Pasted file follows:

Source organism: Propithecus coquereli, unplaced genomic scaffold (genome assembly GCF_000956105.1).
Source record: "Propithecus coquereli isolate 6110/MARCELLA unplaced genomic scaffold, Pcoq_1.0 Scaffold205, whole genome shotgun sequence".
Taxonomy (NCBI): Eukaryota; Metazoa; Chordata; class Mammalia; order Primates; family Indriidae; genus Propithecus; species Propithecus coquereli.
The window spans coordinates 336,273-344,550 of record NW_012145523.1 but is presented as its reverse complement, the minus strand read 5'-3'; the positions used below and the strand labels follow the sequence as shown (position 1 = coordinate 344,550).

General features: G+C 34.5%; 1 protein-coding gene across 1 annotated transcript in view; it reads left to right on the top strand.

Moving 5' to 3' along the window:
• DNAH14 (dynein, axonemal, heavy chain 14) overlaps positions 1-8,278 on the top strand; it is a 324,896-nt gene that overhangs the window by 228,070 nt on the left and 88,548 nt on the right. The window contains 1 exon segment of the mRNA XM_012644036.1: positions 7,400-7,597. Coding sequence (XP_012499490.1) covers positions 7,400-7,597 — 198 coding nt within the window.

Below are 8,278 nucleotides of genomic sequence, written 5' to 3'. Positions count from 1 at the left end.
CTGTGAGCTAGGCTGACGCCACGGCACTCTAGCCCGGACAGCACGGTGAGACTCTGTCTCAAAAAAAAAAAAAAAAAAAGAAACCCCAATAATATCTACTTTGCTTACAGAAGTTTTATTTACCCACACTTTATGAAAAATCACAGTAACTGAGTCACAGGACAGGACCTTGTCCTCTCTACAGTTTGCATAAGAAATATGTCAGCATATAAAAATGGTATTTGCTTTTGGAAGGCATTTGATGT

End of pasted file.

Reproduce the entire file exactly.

Source organism: Propithecus coquereli, unplaced genomic scaffold (genome assembly GCF_000956105.1).
Source record: "Propithecus coquereli isolate 6110/MARCELLA unplaced genomic scaffold, Pcoq_1.0 Scaffold205, whole genome shotgun sequence".
Taxonomy (NCBI): Eukaryota; Metazoa; Chordata; class Mammalia; order Primates; family Indriidae; genus Propithecus; species Propithecus coquereli.
The window spans coordinates 336,273-344,550 of record NW_012145523.1 but is presented as its reverse complement, the minus strand read 5'-3'; the positions used below and the strand labels follow the sequence as shown (position 1 = coordinate 344,550).

General features: G+C 34.5%; 1 protein-coding gene across 1 annotated transcript in view; it reads left to right on the top strand.

Moving 5' to 3' along the window:
• DNAH14 (dynein, axonemal, heavy chain 14) overlaps positions 1-8,278 on the top strand; it is a 324,896-nt gene that overhangs the window by 228,070 nt on the left and 88,548 nt on the right. The window contains 1 exon segment of the mRNA XM_012644036.1: positions 7,400-7,597. Coding sequence (XP_012499490.1) covers positions 7,400-7,597 — 198 coding nt within the window.

Below are 8,278 nucleotides of genomic sequence, written 5' to 3'. Positions count from 1 at the left end.
CTGTGAGCTAGGCTGACGCCACGGCACTCTAGCCCGGACAGCACGGTGAGACTCTGTCTCAAAAAAAAAAAAAAAAAAAGAAACCCCAATAATATCTACTTTGCTTACAGAAGTTTTATTTACCCACACTTTATGAAAAATCACAGTAACTGAGTCACAGGACAGGACCTTGTCCTCTCTACAGTTTGCATAAGAAATATGTCAGCATATAAAAATGGTATTTGCTTTTGGAAGGCATTTGATGT